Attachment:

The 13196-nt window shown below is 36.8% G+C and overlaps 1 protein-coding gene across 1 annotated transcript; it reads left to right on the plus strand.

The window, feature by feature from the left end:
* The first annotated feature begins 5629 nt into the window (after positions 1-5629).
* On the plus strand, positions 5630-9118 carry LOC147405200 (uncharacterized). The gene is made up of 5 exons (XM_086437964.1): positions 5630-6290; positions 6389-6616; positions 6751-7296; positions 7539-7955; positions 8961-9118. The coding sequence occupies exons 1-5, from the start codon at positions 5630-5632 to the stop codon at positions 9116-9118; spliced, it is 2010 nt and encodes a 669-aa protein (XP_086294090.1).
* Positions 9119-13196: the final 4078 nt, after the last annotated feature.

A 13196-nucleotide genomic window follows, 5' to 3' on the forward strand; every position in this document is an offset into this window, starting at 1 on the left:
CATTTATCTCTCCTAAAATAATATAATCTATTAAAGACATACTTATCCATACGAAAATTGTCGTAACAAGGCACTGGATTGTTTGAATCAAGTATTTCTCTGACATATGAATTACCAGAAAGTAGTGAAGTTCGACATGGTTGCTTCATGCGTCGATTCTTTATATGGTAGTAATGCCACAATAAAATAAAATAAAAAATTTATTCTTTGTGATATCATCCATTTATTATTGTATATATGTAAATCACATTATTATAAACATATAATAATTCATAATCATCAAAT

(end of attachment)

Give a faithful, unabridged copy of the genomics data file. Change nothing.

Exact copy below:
The 13196-nt window shown below is 36.8% G+C and overlaps 1 protein-coding gene across 1 annotated transcript; it reads left to right on the plus strand.

The window, feature by feature from the left end:
* The first annotated feature begins 5629 nt into the window (after positions 1-5629).
* On the plus strand, positions 5630-9118 carry LOC147405200 (uncharacterized). The gene is made up of 5 exons (XM_086437964.1): positions 5630-6290; positions 6389-6616; positions 6751-7296; positions 7539-7955; positions 8961-9118. The coding sequence occupies exons 1-5, from the start codon at positions 5630-5632 to the stop codon at positions 9116-9118; spliced, it is 2010 nt and encodes a 669-aa protein (XP_086294090.1).
* Positions 9119-13196: the final 4078 nt, after the last annotated feature.

A 13196-nucleotide genomic window follows, 5' to 3' on the forward strand; every position in this document is an offset into this window, starting at 1 on the left:
CATTTATCTCTCCTAAAATAATATAATCTATTAAAGACATACTTATCCATACGAAAATTGTCGTAACAAGGCACTGGATTGTTTGAATCAAGTATTTCTCTGACATATGAATTACCAGAAAGTAGTGAAGTTCGACATGGTTGCTTCATGCGTCGATTCTTTATATGGTAGTAATGCCACAATAAAATAAAATAAAAAATTTATTCTTTGTGATATCATCCATTTATTATTGTATATATGTAAATCACATTATTATAAACATATAATAATTCATAATCATCAAAT